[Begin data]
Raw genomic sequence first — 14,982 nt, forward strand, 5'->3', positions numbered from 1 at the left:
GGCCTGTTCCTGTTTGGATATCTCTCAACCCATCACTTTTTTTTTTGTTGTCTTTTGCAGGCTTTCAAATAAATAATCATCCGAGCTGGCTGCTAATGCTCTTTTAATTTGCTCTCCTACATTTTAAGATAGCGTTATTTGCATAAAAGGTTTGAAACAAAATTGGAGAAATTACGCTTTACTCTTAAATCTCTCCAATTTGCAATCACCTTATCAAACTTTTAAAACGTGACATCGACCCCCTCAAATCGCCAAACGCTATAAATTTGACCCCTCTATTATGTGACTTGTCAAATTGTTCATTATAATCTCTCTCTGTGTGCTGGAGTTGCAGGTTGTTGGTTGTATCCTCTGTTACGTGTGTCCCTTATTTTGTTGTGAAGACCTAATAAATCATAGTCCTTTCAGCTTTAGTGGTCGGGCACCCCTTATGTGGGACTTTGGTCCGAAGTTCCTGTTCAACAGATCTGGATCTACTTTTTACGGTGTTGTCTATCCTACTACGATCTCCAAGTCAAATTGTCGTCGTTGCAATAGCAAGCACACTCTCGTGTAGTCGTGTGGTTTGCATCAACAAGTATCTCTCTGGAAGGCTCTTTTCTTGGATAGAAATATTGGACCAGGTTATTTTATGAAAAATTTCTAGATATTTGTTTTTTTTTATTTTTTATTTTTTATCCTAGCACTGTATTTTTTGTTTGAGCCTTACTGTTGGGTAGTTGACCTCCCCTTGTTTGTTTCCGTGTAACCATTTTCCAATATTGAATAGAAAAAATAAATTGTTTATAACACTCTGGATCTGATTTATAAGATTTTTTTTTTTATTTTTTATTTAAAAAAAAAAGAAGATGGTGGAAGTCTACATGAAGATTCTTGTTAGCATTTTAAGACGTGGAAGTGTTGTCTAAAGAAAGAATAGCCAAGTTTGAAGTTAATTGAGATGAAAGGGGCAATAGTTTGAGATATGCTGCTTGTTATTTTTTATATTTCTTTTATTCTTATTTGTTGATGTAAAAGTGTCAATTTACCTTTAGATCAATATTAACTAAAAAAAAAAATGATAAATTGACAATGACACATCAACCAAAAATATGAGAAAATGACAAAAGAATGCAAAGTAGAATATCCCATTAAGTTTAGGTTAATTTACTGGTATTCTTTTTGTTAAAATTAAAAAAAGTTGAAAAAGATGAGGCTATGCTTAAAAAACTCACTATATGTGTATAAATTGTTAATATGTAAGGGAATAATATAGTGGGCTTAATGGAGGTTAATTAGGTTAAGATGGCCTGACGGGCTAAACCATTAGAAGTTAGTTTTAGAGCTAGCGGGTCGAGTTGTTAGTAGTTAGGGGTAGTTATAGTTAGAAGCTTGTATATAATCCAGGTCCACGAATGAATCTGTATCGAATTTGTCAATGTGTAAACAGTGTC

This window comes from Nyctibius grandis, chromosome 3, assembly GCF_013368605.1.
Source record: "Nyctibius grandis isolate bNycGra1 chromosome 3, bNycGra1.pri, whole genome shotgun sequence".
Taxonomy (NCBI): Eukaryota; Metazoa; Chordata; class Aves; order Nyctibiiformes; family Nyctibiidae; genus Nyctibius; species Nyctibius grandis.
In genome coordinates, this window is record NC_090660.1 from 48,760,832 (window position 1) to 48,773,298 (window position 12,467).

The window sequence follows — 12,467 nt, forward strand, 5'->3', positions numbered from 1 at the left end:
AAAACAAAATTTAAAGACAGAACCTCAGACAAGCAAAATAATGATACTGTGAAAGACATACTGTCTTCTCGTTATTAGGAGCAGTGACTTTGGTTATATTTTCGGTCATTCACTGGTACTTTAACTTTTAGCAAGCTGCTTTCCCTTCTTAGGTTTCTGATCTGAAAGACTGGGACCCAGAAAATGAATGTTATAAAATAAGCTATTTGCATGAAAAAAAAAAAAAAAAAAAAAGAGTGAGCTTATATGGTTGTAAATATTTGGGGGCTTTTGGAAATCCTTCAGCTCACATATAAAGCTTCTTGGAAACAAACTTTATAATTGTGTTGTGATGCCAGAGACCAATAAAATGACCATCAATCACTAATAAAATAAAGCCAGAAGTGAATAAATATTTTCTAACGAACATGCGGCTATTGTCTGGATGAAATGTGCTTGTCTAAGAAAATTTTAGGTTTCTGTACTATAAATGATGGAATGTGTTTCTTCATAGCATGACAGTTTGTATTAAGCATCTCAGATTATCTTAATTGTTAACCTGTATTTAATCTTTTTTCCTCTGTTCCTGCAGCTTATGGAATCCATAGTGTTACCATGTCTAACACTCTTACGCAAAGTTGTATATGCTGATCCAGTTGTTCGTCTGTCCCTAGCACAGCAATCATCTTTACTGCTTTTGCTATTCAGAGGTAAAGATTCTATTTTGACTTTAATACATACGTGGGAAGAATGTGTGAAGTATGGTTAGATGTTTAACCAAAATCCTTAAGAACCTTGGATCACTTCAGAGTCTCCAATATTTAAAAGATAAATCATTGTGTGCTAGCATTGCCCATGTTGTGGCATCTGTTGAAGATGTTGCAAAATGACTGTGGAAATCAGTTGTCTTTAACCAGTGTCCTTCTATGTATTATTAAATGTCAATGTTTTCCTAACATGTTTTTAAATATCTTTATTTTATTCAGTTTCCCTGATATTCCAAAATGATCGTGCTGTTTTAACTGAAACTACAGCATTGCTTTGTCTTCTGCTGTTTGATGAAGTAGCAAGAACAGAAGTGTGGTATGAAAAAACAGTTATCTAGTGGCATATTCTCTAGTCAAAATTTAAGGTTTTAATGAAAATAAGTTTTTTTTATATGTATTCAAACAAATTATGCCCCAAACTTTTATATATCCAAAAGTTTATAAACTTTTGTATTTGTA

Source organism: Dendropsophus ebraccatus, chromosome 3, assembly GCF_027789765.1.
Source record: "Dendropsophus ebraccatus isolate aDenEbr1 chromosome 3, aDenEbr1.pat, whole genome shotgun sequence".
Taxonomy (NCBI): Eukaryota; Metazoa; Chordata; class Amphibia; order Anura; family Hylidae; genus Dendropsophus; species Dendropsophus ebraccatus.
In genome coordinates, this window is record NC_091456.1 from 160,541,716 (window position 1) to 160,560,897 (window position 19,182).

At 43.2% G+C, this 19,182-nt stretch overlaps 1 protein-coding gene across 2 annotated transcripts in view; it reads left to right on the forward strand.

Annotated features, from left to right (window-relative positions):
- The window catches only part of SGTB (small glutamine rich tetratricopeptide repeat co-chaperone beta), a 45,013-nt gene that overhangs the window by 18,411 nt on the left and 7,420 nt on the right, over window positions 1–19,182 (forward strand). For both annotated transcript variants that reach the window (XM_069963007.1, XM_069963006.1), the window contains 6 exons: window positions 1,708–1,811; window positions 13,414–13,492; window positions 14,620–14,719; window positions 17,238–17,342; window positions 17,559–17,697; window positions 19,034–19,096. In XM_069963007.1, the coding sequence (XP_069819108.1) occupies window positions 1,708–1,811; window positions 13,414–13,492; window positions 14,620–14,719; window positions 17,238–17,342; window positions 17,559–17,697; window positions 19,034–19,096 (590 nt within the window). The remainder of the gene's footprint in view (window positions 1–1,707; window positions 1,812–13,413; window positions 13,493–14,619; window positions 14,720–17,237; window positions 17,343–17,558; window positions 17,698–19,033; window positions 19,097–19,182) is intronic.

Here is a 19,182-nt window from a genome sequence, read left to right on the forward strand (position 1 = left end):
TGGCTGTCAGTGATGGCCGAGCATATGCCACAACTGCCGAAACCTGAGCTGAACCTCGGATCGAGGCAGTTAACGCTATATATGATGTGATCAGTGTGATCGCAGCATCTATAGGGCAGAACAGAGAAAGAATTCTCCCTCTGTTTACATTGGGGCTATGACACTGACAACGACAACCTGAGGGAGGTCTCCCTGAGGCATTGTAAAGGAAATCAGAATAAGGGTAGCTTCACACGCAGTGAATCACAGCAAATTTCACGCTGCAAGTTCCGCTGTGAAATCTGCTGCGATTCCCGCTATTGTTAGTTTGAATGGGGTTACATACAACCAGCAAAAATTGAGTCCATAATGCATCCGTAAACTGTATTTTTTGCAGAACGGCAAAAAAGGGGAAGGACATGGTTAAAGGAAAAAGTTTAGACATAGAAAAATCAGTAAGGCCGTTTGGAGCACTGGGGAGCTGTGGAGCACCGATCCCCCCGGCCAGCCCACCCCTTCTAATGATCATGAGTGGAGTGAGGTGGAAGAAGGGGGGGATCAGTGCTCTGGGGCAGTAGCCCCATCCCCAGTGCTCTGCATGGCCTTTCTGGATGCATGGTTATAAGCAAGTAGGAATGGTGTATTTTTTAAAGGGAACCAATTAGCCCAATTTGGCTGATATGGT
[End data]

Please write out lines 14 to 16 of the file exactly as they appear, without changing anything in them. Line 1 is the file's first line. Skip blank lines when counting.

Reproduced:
Annotated features, from left to right (window-relative positions):
- The window catches only part of SGTB (small glutamine rich tetratricopeptide repeat co-chaperone beta), a 45,013-nt gene that overhangs the window by 18,411 nt on the left and 7,420 nt on the right, over window positions 1–19,182 (forward strand). For both annotated transcript variants that reach the window (XM_069963007.1, XM_069963006.1), the window contains 6 exons: window positions 1,708–1,811; window positions 13,414–13,492; window positions 14,620–14,719; window positions 17,238–17,342; window positions 17,559–17,697; window positions 19,034–19,096. In XM_069963007.1, the coding sequence (XP_069819108.1) occupies window positions 1,708–1,811; window positions 13,414–13,492; window positions 14,620–14,719; window positions 17,238–17,342; window positions 17,559–17,697; window positions 19,034–19,096 (590 nt within the window). The remainder of the gene's footprint in view (window positions 1–1,707; window positions 1,812–13,413; window positions 13,493–14,619; window positions 14,720–17,237; window positions 17,343–17,558; window positions 17,698–19,033; window positions 19,097–19,182) is intronic.

Here is a 19,182-nt window from a genome sequence, read left to right on the forward strand (position 1 = left end):